Get help now

Case Studies — War Makes the State, and the State Makes War

  • Pages 9
  • Words 2222
  • Views 783
  • dovnload



  • Pages 9
  • Words 2222
  • Views 783
  • Academic anxiety?

    Get original paper in 3 hours and nail the task

    Get your paper price

    124 experts online

    This essay is first concerned with the Charles Tilly’s principle around by histhe famous saying: War makes the state, and the state makes war. Meanwhile, I will explain the relationship between the state and its four activities: War Mmaking, State Mmaking, Protection, Extraction. The filiation of state and war will be illustrated later. I will use Palestine region will be used as the main case study to demonstrate this essay and I will try to use this example to explain more clearly with the relationship between war and the state.

    What kind of Oorganizational structure the Palestine Liberation Organization ( PLO) was and its functions will be discussed in the case study. Moreover, armed struggle will be introduced and its consequences resultedact on the state will be listdescribed. HowThe effect of armed struggle onaffect the functions of PLO will be discussed as wellthe same time. Finally, a term called intifada and its forms will be explained.

    Principles. Charles Tilly wrote an argument in War-Making and State-Making as Organized Crime, ‘Power holders’ pursuit of war involved them willy-nilly in the extraction of resources for war making from the populations over which they had control and in the promotion of capital accumulation by those who could help them borrow and buy. War making, Extraction, and capital accumulation interacted to shape European state making. Power holders did not undertake those three momentous activities with the intention of creating national states-centralized, differentiated, autonomous, extensive political organizations.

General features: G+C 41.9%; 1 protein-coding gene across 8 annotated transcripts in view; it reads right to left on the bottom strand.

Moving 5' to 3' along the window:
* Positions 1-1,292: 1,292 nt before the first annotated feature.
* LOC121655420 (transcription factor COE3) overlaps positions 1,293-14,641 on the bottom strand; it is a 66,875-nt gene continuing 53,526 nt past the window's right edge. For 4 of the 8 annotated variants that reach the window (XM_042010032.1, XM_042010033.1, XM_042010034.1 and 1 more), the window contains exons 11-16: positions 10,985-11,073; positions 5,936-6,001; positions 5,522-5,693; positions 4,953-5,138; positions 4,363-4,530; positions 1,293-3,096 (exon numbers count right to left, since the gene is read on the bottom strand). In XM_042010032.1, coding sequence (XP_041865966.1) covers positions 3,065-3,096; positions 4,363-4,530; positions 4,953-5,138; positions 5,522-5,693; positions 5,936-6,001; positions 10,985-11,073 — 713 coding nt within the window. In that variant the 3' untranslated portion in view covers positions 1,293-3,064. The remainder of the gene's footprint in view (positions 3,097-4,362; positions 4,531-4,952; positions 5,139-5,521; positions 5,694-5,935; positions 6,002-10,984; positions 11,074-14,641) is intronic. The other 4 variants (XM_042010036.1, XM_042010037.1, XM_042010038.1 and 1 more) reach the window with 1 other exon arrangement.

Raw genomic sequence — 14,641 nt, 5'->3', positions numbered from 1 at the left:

Nor did they ordinary foresee that national states would emerge from war making, extraction, and capital accumulation’ (Tilly, 1985). Alternatively, these power holders enjoy the advantages of power within a guaranteed or expanding territory. In order to make war more effectively, they try to locate more capital either in short term by conquest or in long term by impose taxation regularly. As the process continued, state makes found difficulties in collecting taxes to make their long run interest. Thus, violence appeared.

    In the early state-making process, many parties use violence to accomplish their goalsends. At later eighteenth century, monarchs inthrough the most of European countries controlled permanent, professional military forces that competed those of their neighbors and any other organized armed force within their own territories. ‘The state’s monopoly of large-scale violence was turning from theory to reality’ (Tilly, 1985). Charles Tilly also mentioned that the agents of states characteristically carry on for different activities:, ‘

    1. War making: Eliminating or neutralizing their own rivals outside the territories in which they have clear and continuous priority as wielders of force; 2. State making: Eliminating or neutralizing their rivals inside those territories; 3. Protection: Eliminating or neutralizing the enemies of their clients; 4. Extraction: Acquiring the means of carrying out the first three activities – war making, state making, and protection’ (Tilly, 1985). These four activities were interdependent.

    A war lord made war to become dominant in a territory, but that war making let to rose extraction of the means of war – men, arms, food, lodging, transportation, supplies, and the money to buy them – from the population within that territory. The extrication capacity increased with the developing of the war-making capacity. If successful, extraction would entail the elimination, neutralization, or cooptation of the great lord’s local rival; thus, it led to state making. In another way, extraction created organization in tax collection agencies, police forces, courts, exchequers, account keepers; thus it again led to state making.